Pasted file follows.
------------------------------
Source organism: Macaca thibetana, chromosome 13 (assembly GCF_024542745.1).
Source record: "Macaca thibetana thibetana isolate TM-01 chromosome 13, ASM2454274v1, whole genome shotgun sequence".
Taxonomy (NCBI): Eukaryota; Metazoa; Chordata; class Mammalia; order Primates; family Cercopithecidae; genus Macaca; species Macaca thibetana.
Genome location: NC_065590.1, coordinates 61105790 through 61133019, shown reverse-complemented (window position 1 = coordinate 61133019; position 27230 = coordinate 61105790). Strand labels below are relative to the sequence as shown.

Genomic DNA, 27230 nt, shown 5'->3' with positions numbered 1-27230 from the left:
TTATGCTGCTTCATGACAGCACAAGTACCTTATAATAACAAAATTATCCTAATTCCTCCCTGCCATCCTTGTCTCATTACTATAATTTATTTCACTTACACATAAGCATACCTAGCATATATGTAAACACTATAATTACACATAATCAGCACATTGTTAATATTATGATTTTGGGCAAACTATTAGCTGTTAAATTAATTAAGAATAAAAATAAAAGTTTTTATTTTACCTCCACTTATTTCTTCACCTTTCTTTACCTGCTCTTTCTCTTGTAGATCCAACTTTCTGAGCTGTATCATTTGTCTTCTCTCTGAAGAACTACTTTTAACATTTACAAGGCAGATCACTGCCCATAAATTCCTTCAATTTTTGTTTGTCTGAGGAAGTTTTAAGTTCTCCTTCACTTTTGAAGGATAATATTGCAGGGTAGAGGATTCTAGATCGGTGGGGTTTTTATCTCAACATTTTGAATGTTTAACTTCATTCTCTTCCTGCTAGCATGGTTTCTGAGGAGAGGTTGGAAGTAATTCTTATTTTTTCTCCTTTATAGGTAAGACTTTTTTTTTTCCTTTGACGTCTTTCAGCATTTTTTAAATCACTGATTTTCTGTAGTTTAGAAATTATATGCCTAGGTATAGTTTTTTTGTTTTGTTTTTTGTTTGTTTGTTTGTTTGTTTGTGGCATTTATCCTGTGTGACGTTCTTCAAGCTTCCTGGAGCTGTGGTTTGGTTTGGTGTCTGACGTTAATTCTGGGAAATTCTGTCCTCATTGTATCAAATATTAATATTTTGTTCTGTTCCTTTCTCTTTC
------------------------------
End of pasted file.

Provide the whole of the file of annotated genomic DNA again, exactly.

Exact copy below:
Source organism: Macaca thibetana, chromosome 13 (assembly GCF_024542745.1).
Source record: "Macaca thibetana thibetana isolate TM-01 chromosome 13, ASM2454274v1, whole genome shotgun sequence".
Taxonomy (NCBI): Eukaryota; Metazoa; Chordata; class Mammalia; order Primates; family Cercopithecidae; genus Macaca; species Macaca thibetana.
Genome location: NC_065590.1, coordinates 61105790 through 61133019, shown reverse-complemented (window position 1 = coordinate 61133019; position 27230 = coordinate 61105790). Strand labels below are relative to the sequence as shown.

Genomic DNA, 27230 nt, shown 5'->3' with positions numbered 1-27230 from the left:
TTATGCTGCTTCATGACAGCACAAGTACCTTATAATAACAAAATTATCCTAATTCCTCCCTGCCATCCTTGTCTCATTACTATAATTTATTTCACTTACACATAAGCATACCTAGCATATATGTAAACACTATAATTACACATAATCAGCACATTGTTAATATTATGATTTTGGGCAAACTATTAGCTGTTAAATTAATTAAGAATAAAAATAAAAGTTTTTATTTTACCTCCACTTATTTCTTCACCTTTCTTTACCTGCTCTTTCTCTTGTAGATCCAACTTTCTGAGCTGTATCATTTGTCTTCTCTCTGAAGAACTACTTTTAACATTTACAAGGCAGATCACTGCCCATAAATTCCTTCAATTTTTGTTTGTCTGAGGAAGTTTTAAGTTCTCCTTCACTTTTGAAGGATAATATTGCAGGGTAGAGGATTCTAGATCGGTGGGGTTTTTATCTCAACATTTTGAATGTTTAACTTCATTCTCTTCCTGCTAGCATGGTTTCTGAGGAGAGGTTGGAAGTAATTCTTATTTTTTCTCCTTTATAGGTAAGACTTTTTTTTTTCCTTTGACGTCTTTCAGCATTTTTTAAATCACTGATTTTCTGTAGTTTAGAAATTATATGCCTAGGTATAGTTTTTTTGTTTTGTTTTTTGTTTGTTTGTTTGTTTGTTTGTGGCATTTATCCTGTGTGACGTTCTTCAAGCTTCCTGGAGCTGTGGTTTGGTTTGGTGTCTGACGTTAATTCTGGGAAATTCTGTCCTCATTGTATCAAATATTAATATTTTGTTCTGTTCCTTTCTCTTTC